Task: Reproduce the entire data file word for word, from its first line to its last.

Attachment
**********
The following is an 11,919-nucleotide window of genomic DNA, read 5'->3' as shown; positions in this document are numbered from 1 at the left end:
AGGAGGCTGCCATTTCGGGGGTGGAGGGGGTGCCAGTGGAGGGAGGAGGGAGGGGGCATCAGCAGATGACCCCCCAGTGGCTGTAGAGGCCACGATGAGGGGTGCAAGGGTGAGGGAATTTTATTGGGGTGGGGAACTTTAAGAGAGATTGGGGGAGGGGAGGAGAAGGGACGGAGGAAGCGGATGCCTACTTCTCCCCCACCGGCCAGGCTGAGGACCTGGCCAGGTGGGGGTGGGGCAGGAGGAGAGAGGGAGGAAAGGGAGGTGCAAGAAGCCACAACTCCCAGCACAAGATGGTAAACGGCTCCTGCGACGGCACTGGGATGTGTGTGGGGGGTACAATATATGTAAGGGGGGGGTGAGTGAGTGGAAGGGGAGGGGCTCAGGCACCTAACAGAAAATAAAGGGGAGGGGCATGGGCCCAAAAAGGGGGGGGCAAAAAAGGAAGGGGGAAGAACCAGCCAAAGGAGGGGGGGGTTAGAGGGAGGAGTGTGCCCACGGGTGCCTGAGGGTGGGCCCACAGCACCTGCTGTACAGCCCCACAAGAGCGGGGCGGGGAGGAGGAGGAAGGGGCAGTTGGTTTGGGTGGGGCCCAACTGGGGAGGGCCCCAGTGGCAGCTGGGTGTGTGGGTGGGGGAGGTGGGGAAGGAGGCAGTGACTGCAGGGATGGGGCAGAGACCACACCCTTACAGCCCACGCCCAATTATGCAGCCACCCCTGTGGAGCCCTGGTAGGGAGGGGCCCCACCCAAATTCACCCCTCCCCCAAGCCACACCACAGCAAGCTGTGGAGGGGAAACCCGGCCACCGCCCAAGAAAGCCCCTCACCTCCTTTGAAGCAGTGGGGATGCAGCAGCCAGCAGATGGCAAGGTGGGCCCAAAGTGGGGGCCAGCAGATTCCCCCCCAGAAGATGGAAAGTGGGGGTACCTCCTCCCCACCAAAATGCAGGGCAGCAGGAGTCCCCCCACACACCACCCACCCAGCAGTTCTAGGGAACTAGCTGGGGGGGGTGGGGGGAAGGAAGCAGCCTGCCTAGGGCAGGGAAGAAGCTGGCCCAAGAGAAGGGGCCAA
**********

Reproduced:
The following is an 11,919-nucleotide window of genomic DNA, read 5'->3' as shown; positions in this document are numbered from 1 at the left end:
AGGAGGCTGCCATTTCGGGGGTGGAGGGGGTGCCAGTGGAGGGAGGAGGGAGGGGGCATCAGCAGATGACCCCCCAGTGGCTGTAGAGGCCACGATGAGGGGTGCAAGGGTGAGGGAATTTTATTGGGGTGGGGAACTTTAAGAGAGATTGGGGGAGGGGAGGAGAAGGGACGGAGGAAGCGGATGCCTACTTCTCCCCCACCGGCCAGGCTGAGGACCTGGCCAGGTGGGGGTGGGGCAGGAGGAGAGAGGGAGGAAAGGGAGGTGCAAGAAGCCACAACTCCCAGCACAAGATGGTAAACGGCTCCTGCGACGGCACTGGGATGTGTGTGGGGGGTACAATATATGTAAGGGGGGGGTGAGTGAGTGGAAGGGGAGGGGCTCAGGCACCTAACAGAAAATAAAGGGGAGGGGCATGGGCCCAAAAAGGGGGGGGCAAAAAAGGAAGGGGGAAGAACCAGCCAAAGGAGGGGGGGGTTAGAGGGAGGAGTGTGCCCACGGGTGCCTGAGGGTGGGCCCACAGCACCTGCTGTACAGCCCCACAAGAGCGGGGCGGGGAGGAGGAGGAAGGGGCAGTTGGTTTGGGTGGGGCCCAACTGGGGAGGGCCCCAGTGGCAGCTGGGTGTGTGGGTGGGGGAGGTGGGGAAGGAGGCAGTGACTGCAGGGATGGGGCAGAGACCACACCCTTACAGCCCACGCCCAATTATGCAGCCACCCCTGTGGAGCCCTGGTAGGGAGGGGCCCCACCCAAATTCACCCCTCCCCCAAGCCACACCACAGCAAGCTGTGGAGGGGAAACCCGGCCACCGCCCAAGAAAGCCCCTCACCTCCTTTGAAGCAGTGGGGATGCAGCAGCCAGCAGATGGCAAGGTGGGCCCAAAGTGGGGGCCAGCAGATTCCCCCCCAGAAGATGGAAAGTGGGGGTACCTCCTCCCCACCAAAATGCAGGGCAGCAGGAGTCCCCCCACACACCACCCACCCAGCAGTTCTAGGGAACTAGCTGGGGGGGGTGGGGGGAAGGAAGCAGCCTGCCTAGGGCAGGGAAGAAGCTGGCCCAAGAGAAGGGGCCAA